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Homeowner » Skip hire costs and top tips

Skip hire costs and top tips

You’ll need a skip for most significant home improvement and building projects. But before you contact your local skip hire company, follow these five key steps to make sure you get it right:

1) Assess how much waste you think you might have
2) Think about where the skip will be positioned – will it be on your own land or the public highway?
3) Work out how long you might need the skip for
4) Assess what type of waste you need to dispose of
5) Understand what a good price is to dispose of the waste you have – and how you might be able to save money

Use our skip hire costs calculator (see cost calculator section below), powered by data sourced from across Checkatrade’s network of suppliers, to get an accurate estimate for skip hire cost based on your criteria.

What are my options for skip hire?

While a skip might be your first thought for waste disposal, it isn’t always the best option.

Skip Bags: The main difference between skips and skip bags (such as Hippo) is that the bags are not delivered but rather bought – either online or from DIY retailers – and can be filled at your leisure. They are then collected when full in the same way as a traditional skip. Some of the bag suppliers will restrict you to household waste only (not allowing construction materials), so check beforehand. Skip bags are good options for those looking to dispose of small to modest amounts of waste but are less cost-effective for larger and more building-related loads.

Man and a Van: A good option for those less able to fill skips themselves, a man and a van can, in some cases work out more cost-effective than a skip, because you won’t need to pay for a skip hire permit if one were needed. However, the cost of the labour usually makes it more expensive than hiring a skip alone. Man and van services are particularly effective for removing bulky furniture items that take up a lot of space in a skip and can be quickly removed from the house.

Local Authority or Charity Collection: A good alternative is to use your local authority’s bulky item collection service – perfect for those looking to get rid of old furniture items. The fees vary, but typically you can get a handful of items (such as furniture, mattresses and domestic appliances) collected for between £20-50 in total. If your furniture is in good condition, some charities (such as the British Heart Foundation) will collect your items for free on the basis that it can be resold in their shops.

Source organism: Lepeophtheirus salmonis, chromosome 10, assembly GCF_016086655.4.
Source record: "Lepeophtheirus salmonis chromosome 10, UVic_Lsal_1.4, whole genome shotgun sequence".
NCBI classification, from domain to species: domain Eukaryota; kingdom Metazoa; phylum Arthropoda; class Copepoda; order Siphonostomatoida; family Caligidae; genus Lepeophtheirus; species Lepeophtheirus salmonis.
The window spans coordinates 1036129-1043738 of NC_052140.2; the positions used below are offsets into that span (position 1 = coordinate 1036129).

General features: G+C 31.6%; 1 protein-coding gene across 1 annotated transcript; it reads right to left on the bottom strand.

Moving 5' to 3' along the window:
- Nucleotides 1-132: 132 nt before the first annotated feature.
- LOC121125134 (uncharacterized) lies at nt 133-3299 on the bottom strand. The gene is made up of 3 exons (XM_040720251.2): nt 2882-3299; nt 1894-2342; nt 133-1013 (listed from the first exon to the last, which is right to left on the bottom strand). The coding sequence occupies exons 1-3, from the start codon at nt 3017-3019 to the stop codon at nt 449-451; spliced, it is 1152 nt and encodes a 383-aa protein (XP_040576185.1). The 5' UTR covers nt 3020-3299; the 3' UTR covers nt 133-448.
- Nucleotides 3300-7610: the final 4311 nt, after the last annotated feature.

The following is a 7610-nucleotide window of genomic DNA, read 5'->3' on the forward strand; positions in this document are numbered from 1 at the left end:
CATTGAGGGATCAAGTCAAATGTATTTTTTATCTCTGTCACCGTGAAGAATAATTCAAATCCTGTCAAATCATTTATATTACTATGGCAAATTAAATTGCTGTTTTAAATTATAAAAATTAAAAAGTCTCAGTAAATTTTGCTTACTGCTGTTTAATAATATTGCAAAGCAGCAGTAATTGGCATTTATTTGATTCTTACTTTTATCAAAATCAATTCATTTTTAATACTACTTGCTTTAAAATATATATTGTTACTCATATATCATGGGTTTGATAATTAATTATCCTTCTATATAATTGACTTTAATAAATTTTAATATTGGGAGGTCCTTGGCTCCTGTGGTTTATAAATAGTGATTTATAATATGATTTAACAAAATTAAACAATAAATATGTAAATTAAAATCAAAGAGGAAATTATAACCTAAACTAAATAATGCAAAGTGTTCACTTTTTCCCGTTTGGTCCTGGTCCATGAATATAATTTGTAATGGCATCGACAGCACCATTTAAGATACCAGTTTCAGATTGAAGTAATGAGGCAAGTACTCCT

How do I find a good skip hire company?

Almost all skip hire companies offer a professional and good value service, but there are a few exceptions. The best ways to ensure you have a good experience is to check that:

– They have been in business for several years
– They accept credit or debit card payments
– They offer a wide range of skips at different sizes
– They will be registered with the local authority if a skip permit is required
– They will aim to recycle most (at least 70%) of the waste they collect

Using Checkatrade to source your skip hire company ensures that they have been subject to rigorous background checks – but you should always make your own enquiries.

What materials can I put in a skip?

Skips are designed for general, mixed and builder’s waste, but you cannot fill them with items classed as hazardous. They are:

• Fridges
• Freezers
• Batteries
• Tyres
• Chemicals
• Paint
• Fluorescent tubes
• Pressurised containers
• Computer monitors
• Asbestos
• Plasterboard (in some cases – check with your supplier)
• Clinical waste

Don’t try to hide prohibited items in the bottom of the skip – the waste is sorted after the skip is removed.

Apart from the list above, you can use a skip for pretty much anything else. Most skip companies will allow you to dispose of garden waste such as turf, soil, trees and plants. Bin bags can also be included in skips as long as they don’t contain any of the restricted items listed above.

What Size Skip Should I Hire?

Skips come in lots of sizes. Ignore the names the skip company gives their range – concentrate on the capacity instead. One cubic yard (0.76m3) is roughly the same size as two local authority-issued wheelie bins. For most domestic building jobs, an 8 cubic yard skip is usually the best option.

Because so much of the cost of skip hire is in fixed overheads such as delivery, the marginal cost of additional cubic yard capacity reduces – so the larger the skip, the more cost-effective it is. If in doubt, always go larger – you’ll certainly find things to fill it with.

Skips on public highways

Where possible, place your skip on your own private land as it saves significant costs. If that’s not an option, then you’ll need to arrange for a licence to place a skip on the road. The skip hire company will need to be registered with the local authority in order to apply for the licence (which only they can do). You will need to give the local authority up to a week’s notice and the license, which typically costs between £30-90 depending on the local authority, is usually time-limited (to 7 or 14 days, or up to a month in some instances). If you are deemed to have sufficient land on which to place the skip then the application may be rejected (and you’ll still be charged).